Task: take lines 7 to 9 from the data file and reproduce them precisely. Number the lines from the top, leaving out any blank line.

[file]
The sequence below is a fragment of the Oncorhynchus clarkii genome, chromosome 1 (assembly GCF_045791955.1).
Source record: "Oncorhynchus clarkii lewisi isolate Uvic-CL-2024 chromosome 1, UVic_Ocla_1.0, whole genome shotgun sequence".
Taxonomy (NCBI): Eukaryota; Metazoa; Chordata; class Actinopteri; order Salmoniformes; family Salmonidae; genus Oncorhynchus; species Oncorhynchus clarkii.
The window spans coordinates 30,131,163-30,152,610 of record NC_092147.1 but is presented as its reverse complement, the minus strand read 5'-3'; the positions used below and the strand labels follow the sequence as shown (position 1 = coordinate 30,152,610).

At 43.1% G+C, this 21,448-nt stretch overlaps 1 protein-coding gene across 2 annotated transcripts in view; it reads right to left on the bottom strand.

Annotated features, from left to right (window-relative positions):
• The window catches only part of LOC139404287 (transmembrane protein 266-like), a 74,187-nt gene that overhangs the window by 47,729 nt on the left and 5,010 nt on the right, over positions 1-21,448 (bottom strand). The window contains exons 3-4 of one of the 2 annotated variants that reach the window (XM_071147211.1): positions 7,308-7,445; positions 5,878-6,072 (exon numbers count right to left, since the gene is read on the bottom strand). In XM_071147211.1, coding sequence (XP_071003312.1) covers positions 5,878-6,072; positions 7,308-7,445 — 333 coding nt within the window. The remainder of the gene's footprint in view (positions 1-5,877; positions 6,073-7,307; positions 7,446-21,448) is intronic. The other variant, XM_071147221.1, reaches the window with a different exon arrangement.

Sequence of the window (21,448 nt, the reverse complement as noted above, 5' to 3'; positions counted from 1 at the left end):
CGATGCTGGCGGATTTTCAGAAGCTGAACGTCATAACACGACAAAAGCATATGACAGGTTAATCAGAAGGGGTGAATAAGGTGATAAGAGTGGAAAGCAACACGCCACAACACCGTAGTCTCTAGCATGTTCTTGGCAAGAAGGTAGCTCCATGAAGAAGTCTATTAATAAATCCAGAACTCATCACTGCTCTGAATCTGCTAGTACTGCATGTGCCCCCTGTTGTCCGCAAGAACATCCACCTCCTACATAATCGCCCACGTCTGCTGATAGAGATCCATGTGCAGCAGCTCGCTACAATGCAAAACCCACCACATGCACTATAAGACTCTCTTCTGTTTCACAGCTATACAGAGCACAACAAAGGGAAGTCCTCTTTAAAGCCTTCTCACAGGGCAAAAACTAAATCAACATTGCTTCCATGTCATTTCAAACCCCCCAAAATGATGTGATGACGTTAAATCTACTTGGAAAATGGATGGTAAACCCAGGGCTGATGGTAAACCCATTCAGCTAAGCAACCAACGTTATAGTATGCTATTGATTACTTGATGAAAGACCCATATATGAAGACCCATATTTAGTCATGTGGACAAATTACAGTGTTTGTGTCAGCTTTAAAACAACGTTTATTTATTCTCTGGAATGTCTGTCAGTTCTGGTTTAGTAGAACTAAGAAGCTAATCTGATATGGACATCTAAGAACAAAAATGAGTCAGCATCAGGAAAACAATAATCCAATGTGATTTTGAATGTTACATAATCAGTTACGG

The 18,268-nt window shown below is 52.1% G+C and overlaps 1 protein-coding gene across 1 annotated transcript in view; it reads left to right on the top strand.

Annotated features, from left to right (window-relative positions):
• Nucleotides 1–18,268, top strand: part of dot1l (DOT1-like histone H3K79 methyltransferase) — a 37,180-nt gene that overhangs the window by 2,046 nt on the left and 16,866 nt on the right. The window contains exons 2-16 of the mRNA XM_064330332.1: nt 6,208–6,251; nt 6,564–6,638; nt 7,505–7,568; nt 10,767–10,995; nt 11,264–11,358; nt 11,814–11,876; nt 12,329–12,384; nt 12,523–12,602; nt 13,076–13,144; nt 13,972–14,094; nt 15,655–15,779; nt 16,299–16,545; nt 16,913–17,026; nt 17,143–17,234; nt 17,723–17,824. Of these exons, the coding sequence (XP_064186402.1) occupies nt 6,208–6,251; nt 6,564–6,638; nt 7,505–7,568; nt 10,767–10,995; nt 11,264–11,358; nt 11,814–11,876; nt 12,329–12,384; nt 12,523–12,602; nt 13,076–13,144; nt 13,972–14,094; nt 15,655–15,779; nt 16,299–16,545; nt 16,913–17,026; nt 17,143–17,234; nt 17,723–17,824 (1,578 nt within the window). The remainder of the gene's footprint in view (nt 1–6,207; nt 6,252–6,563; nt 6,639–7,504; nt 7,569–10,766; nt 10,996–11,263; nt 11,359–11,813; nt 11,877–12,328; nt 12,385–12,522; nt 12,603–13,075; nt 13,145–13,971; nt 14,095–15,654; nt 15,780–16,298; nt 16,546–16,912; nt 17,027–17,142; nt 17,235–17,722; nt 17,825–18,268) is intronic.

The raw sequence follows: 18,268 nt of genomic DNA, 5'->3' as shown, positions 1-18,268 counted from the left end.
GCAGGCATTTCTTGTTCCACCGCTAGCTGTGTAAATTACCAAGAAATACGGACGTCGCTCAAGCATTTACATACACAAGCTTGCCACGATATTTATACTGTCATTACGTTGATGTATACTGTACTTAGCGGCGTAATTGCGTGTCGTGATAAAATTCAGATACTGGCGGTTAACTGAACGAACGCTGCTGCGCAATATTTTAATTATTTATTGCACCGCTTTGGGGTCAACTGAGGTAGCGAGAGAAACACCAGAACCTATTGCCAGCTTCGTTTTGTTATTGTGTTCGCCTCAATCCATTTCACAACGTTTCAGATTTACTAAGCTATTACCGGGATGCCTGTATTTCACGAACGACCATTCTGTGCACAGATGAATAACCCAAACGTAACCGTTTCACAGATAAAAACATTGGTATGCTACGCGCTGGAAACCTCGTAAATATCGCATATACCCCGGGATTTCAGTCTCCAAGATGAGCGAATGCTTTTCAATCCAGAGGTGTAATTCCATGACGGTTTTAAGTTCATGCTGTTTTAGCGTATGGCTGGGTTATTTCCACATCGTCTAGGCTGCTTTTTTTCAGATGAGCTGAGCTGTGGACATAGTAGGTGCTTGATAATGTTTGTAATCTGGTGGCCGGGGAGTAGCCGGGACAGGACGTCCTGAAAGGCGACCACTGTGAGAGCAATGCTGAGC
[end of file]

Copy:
• The window catches only part of LOC139404287 (transmembrane protein 266-like), a 74,187-nt gene that overhangs the window by 47,729 nt on the left and 5,010 nt on the right, over positions 1-21,448 (bottom strand). The window contains exons 3-4 of one of the 2 annotated variants that reach the window (XM_071147211.1): positions 7,308-7,445; positions 5,878-6,072 (exon numbers count right to left, since the gene is read on the bottom strand). In XM_071147211.1, coding sequence (XP_071003312.1) covers positions 5,878-6,072; positions 7,308-7,445 — 333 coding nt within the window. The remainder of the gene's footprint in view (positions 1-5,877; positions 6,073-7,307; positions 7,446-21,448) is intronic. The other variant, XM_071147221.1, reaches the window with a different exon arrangement.

Sequence of the window (21,448 nt, the reverse complement as noted above, 5' to 3'; positions counted from 1 at the left end):
CGATGCTGGCGGATTTTCAGAAGCTGAACGTCATAACACGACAAAAGCATATGACAGGTTAATCAGAAGGGGTGAATAAGGTGATAAGAGTGGAAAGCAACACGCCACAACACCGTAGTCTCTAGCATGTTCTTGGCAAGAAGGTAGCTCCATGAAGAAGTCTATTAATAAATCCAGAACTCATCACTGCTCTGAATCTGCTAGTACTGCATGTGCCCCCTGTTGTCCGCAAGAACATCCACCTCCTACATAATCGCCCACGTCTGCTGATAGAGATCCATGTGCAGCAGCTCGCTACAATGCAAAACCCACCACATGCACTATAAGACTCTCTTCTGTTTCACAGCTATACAGAGCACAACAAAGGGAAGTCCTCTTTAAAGCCTTCTCACAGGGCAAAAACTAAATCAACATTGCTTCCATGTCATTTCAAACCCCCCAAAATGATGTGATGACGTTAAATCTACTTGGAAAATGGATGGTAAACCCAGGGCTGATGGTAAACCCATTCAGCTAAGCAACCAACGTTATAGTATGCTATTGATTACTTGATGAAAGACCCATATATGAAGACCCATATTTAGTCATGTGGACAAATTACAGTGTTTGTGTCAGCTTTAAAACAACGTTTATTTATTCTCTGGAATGTCTGTCAGTTCTGGTTTAGTAGAACTAAGAAGCTAATCTGATATGGACATCTAAGAACAAAAATGAGTCAGCATCAGGAAAACAATAATCCAATGTGATTTTGAATGTTACATAATCAGTTACGG